More details are needed about how the contract will work, in terms of whether it will increase capacity, industry representatives said.
“We’re hopeful that quality capacity can grow under the [Global Household Goods Contract] concept,” said Dan Bradley, director of government and military relations for the International Association of Movers. “However, at this time we don’t have any real insight as to the details of how the GHC will be executed or what specific plans the GHC winning bidder will implement to grow capacity in the moving market.
“We are standing by, like most of the moving industry, to learn more as those details become available.”
HomeSafe has a strategy for a “relentless ongoing campaign” to increase the number of companies in the military moving arena, Thompson said. To a degree, with the new contract HomeSafe will be able to make some changes in rules that will attract more companies to the military moving arena, he said.
Another part of increasing capacity is making full use of the capacity out there now with “load and route optimization,” Thompson said. “U.S. TRANSCOM doesn’t have the same technology we do. TRANSCOM piece-meals PCS moves. No organization manages the entire picture.
“Now, there will be, and we’ve got the information technology to do it.”
What does ‘optimization’ mean for troops?
Thompson said a lot of moving vans currently driving along the nation’s interstates may be half full.
“With our load and route optimization capability, we think we’re going to fill up more trucks, which is good for us because it gets us more capacity,” he said. “There’s a lot of unused capacity out there today, so we’re going to leverage more capacity that exists. It’s also great for the small business local mover because, instead of driving trucks that are half full, we’re going to be driving a lot more trucks with military moves that are full.”
HomeSafe’s technology and visibility over all DoD moves globally is expected to bring advantages in many areas of the country, such as areas with large concentrations of military personnel. For example, one military family moving from Norfolk to San Diego in early June might fill up half a truck with their household goods. Another family living 10 miles away, moving at the same time to San Diego, might also require only half a truck. The way the system currently works, these moves are awarded separately, often with separate companies. During a moving season like the one in 2021, that second family might not be able to get a move scheduled for weeks because of the shortage of trucks.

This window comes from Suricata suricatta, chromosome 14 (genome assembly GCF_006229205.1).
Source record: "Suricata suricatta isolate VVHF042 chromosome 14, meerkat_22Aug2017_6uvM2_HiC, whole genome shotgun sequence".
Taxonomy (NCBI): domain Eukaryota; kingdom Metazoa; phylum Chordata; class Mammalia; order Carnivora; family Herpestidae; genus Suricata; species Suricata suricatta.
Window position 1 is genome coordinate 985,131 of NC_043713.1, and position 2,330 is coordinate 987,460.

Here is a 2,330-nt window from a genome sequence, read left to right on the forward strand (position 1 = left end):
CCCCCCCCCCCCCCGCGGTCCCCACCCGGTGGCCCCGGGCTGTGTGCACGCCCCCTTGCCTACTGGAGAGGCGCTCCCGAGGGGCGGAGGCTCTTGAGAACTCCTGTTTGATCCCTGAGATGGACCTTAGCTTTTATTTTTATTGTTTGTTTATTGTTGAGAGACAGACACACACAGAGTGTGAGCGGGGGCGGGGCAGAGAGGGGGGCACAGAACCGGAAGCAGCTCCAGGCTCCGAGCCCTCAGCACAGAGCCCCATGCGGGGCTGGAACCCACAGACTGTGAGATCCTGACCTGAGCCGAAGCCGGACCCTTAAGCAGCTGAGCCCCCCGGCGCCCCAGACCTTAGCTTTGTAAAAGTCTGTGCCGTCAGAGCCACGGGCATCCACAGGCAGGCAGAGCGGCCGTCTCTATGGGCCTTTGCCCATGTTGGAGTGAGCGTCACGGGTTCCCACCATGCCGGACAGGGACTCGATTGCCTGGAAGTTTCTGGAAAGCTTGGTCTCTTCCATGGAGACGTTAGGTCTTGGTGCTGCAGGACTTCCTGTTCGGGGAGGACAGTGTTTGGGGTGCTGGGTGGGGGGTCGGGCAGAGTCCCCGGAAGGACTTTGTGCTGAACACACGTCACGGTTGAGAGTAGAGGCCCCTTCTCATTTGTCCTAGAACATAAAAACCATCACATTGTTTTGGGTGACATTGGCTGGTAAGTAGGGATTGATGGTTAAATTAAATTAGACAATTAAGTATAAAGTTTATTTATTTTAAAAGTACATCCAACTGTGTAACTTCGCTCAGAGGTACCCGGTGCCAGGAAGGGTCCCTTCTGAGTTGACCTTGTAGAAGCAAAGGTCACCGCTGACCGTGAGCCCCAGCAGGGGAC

Under the new contract, one trucking company might be awarded both those moves — which helps the families as well as the trucker.
Under the contract, HomeSafe will deal directly with the more than 2,000 individual companies that do the work — those with packers and loaders, trucks and drivers, and/or storage facilities, Thompson said. That’s a change from the current system, where contracts are awarded individually to companies known as transportation service providers. TSPs may or may not have workers and equipment to actually do the work, and act essentially as a middleman. Many of those companies that do the actual work of moving are small businesses.
An industry source said all the bidders on the contract proposed dealing only with companies that actually do the work.
“We’re convinced that particularly the small moving agents will be better off,” Thompson said. In addition, HomeSafe intends to provide these companies with information technology “they can use to run their business more efficiently and effectively,” he said. In the moving industry, many small companies can’t afford the technology that HomeSafe will provide, he said.
The $6.2 billion contract spans more than three years, with the transition and base period beginning Dec. 1 and ending Aug. 31, 2025.
This is the third time the Global Household Goods Contract has been awarded. It was originally awarded to American Roll-On Roll-Off Carrier Group Inc. on April 30, 2020, at a cost of $7.2 billion for about the same base period, with a potential payout of nearly $20 billion over nine years.
Following protests from two unsuccessful bidders — including HomeSafe Alliance — the government took corrective action and then re-awarded the contract to ARC on June 29, 2020. That award was also protested by the two bidders, and the Government Accountability Office found in favor of the protesters. TRANSCOM issued a new solicitation in November 2020.
Karen has covered military families, quality of life and consumer issues for Military Times for more than 30 years, and is co-author of a chapter on media coverage of military families in the book "A Battle Plan for Supporting Military Families." She previously worked for newspapers in Guam, Norfolk, Jacksonville, Fla., and Athens, Ga.